TMR (Targeted Muscle Reinnervation) surgery allows a prosthetic arm to respond directly to the brain’s signals through the surgical transfer of residual arm nerves to alternative muscle sites, such as the chest (shoulder disarticulation) or upper-arm (transhumeral amputation). The goal of this procedure is for the patient to have simultaneous control of multiple degrees of freedom in a prosthesis.


A good candidate for TMR surgery is a patient who has a positive attitude, is motivated, functional, and wanting to learn. A patient also needs to have an intact brachial plexus, the complex network which supplies nerves to the chest, shoulder, and arm.

While TMR surgery has been primarily performed on shoulder disarticulation and transhumeral amputees, the technique is now being extended to patients who have had lower-limb amputations.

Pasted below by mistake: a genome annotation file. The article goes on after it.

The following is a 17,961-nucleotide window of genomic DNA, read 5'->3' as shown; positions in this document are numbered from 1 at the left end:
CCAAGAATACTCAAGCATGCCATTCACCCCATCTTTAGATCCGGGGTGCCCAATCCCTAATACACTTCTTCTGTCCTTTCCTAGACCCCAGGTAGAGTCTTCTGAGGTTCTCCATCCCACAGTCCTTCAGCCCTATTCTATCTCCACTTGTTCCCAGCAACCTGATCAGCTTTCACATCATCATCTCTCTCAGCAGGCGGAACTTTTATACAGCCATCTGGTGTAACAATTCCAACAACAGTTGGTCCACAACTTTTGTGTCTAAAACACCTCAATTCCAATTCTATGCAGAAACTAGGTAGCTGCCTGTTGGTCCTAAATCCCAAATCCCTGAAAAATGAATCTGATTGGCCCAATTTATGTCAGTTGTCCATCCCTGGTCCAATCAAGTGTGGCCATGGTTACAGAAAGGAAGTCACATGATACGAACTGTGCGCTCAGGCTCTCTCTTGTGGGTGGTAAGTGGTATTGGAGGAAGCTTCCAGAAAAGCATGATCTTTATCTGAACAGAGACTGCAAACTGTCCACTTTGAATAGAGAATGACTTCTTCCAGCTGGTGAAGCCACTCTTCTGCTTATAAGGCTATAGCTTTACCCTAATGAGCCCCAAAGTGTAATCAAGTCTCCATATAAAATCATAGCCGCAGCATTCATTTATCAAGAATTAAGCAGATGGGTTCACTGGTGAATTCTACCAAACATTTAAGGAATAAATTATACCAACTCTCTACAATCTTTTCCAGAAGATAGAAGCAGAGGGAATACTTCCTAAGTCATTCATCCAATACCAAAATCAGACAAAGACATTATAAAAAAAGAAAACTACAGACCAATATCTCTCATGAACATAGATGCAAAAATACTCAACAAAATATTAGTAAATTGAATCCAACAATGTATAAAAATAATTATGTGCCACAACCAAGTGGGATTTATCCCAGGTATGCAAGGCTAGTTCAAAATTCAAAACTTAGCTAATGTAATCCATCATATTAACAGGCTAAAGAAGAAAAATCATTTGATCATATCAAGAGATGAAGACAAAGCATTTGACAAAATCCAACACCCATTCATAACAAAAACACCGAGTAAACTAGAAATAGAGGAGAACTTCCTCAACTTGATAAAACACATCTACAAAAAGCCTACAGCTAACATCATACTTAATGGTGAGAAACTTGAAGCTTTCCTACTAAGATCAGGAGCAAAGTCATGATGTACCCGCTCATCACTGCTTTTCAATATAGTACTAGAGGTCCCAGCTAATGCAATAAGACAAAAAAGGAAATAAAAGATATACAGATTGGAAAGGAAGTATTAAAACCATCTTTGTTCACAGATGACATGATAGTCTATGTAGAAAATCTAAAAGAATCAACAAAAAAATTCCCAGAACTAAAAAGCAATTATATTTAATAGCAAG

The first noticeable reinnervation usually occurs at 10 to 15 weeks after surgery when a small twitch is felt or seen in the target muscles in the chest or upper arm. Learning how to train those newly reinnervated muscles in occupational therapy is a process ranging from four to seven months, depending on the individual.

During occupational therapy, the patient strengthens reinnervated muscles to generate electromyogram (EMG) signals, detectable by surface electrodes. These signals allow the patient to gradually master the art of knowing which muscles control movement. Because nerve endings are redirected and now have a purpose, some patients have found that phantom pain is quite often reduced or eliminated.


TMR Surgery is covered by Medicare and Workman’s Comp because it is a functional operation, not cosmetic. However, each patient should check with their own insurance carrier. Northeast Advanced Surgery and Prosthetics can help with this.

What Is TMR Surgery?

Read more about this amazing surgery that allows a prosthetic arm to respond directly to the brain's signals.

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